Marks & Spencer has been the latest brand to suspend advertising on Google’s (NASDAQ:GOOGL) search engine and Youtube.

This was following the Times investigation, which found several brands were inadvertently funding extremism due to their adverts being shown next to terrorist content on the search engine.

“In order to ensure brand safety, we are pausing activity across Google platforms whilst the matter is worked through”, said an M&S spokesperson.

Last week, Google had talks with ministers at the Cabinet Office after they imposed a temporary restriction on the government’s own adverts.

M&S is the latest in a string of brands to temporarily stop advertising on Google and Youtube. Other companies include McDonald’s (NYSE:MCD), L’Oreal, Audi (ETR:NSU), the BBC, the Guardian and Channel 4.

Sky (LON:SKY) is currently considering their suspension.

“It is clearly unacceptable for ads to be appearing alongside inappropriate content and we are talking with Google to understand what they are doing to stop this,” a Sky spokesperson said.

A Google spokesman said last week: “We have strict guidelines that define where Google ads should appear, and in the vast majority of cases, our policies work as intended, protecting users and advertisers from harmful or inappropriate content.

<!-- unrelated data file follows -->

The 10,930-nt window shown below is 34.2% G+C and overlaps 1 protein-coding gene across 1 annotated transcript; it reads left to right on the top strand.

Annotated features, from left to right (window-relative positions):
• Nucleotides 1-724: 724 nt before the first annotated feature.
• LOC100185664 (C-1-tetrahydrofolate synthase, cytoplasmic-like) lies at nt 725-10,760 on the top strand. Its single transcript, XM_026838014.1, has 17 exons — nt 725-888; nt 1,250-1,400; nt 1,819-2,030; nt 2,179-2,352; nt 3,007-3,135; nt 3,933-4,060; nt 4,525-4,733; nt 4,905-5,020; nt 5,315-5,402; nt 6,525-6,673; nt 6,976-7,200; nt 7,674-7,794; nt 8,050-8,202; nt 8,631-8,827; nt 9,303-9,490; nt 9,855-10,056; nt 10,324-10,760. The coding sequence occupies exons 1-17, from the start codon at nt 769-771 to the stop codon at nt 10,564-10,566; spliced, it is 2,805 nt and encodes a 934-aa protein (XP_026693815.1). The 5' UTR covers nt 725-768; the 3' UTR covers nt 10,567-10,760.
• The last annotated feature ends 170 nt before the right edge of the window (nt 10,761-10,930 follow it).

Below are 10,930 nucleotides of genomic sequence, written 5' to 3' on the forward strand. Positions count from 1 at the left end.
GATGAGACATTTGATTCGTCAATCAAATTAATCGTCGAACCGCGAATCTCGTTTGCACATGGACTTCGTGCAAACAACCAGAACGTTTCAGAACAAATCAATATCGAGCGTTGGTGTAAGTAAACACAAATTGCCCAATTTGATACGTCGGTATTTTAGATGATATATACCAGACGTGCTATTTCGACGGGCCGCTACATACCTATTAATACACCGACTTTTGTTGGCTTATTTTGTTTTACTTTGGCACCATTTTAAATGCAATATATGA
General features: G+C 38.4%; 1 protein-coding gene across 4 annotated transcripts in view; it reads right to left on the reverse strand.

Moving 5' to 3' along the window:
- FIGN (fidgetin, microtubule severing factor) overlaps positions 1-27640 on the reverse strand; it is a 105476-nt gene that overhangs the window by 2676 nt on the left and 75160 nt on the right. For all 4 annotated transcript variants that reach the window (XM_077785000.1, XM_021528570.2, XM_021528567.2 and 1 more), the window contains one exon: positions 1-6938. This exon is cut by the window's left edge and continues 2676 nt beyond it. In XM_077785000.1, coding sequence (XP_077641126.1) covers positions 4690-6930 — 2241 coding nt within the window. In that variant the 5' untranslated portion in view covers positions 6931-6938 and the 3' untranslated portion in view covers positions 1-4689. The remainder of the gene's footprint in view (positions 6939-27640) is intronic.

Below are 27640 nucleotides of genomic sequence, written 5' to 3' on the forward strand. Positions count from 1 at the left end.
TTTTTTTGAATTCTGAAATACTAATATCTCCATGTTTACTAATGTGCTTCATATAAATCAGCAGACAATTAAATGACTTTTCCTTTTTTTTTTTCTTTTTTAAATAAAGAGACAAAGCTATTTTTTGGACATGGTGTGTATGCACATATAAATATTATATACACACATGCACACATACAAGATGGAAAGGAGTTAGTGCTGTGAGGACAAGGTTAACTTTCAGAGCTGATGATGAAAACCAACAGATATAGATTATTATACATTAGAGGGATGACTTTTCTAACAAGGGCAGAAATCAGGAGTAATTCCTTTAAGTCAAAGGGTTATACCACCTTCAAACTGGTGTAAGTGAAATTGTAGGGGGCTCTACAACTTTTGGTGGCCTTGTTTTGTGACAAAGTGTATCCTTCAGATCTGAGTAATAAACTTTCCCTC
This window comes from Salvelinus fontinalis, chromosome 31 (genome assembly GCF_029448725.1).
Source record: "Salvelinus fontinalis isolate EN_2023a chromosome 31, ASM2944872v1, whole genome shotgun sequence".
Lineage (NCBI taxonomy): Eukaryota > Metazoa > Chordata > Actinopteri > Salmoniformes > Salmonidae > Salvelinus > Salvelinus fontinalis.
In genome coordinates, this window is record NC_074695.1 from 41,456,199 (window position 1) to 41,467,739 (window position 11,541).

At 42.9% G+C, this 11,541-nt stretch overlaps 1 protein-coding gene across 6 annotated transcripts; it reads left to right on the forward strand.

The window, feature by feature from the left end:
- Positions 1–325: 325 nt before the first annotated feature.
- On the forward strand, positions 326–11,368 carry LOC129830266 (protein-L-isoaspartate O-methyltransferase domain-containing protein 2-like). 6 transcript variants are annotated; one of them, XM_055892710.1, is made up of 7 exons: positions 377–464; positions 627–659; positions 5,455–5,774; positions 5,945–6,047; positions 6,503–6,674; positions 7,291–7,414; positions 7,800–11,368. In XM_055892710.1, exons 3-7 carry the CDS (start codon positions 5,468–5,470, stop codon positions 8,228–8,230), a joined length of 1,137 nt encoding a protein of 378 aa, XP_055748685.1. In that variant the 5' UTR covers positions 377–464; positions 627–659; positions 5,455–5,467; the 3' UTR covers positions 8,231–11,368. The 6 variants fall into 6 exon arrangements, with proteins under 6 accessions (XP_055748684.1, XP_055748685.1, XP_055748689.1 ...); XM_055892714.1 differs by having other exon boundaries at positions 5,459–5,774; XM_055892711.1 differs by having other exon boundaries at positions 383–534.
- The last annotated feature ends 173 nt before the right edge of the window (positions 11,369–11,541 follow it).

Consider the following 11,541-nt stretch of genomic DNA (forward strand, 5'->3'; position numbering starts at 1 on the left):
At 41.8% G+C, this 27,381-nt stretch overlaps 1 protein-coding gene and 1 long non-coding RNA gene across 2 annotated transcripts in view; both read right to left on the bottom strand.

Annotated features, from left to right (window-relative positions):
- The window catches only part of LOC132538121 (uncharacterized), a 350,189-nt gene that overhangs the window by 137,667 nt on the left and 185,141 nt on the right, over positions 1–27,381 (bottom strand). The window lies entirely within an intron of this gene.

“We accept that we don’t always get it right and that sometimes, ads appear where they should not. We’re committed to doing better, and will make changes to our policies and brand controls for advertisers.”

WPP’s (LON:WPP) Martin Sorrell, CEO of the world’s biggest advertising agency holding company, said Google and other media companies such as Facebook “cannot masquerade as technology companies” and needed to take their responsibilities more seriously.

A spokesperson for WPP media agency GroupM, said:

“Digital advertising on platforms where content is user-generated and not curated has inherent brand safety risks. GroupM vigorously pursues every brand safety precaution and technology available to mitigate these risks, and we encourage all clients to make use of these tools.

“At the highest levels, we have communicated with Google, Facebook, Snapchat and other partners to encourage their development of solutions. However, a 100 percent foolproof system may not be possible. It’s important that brands know this and proceed with caution – as well as with available safety tools.”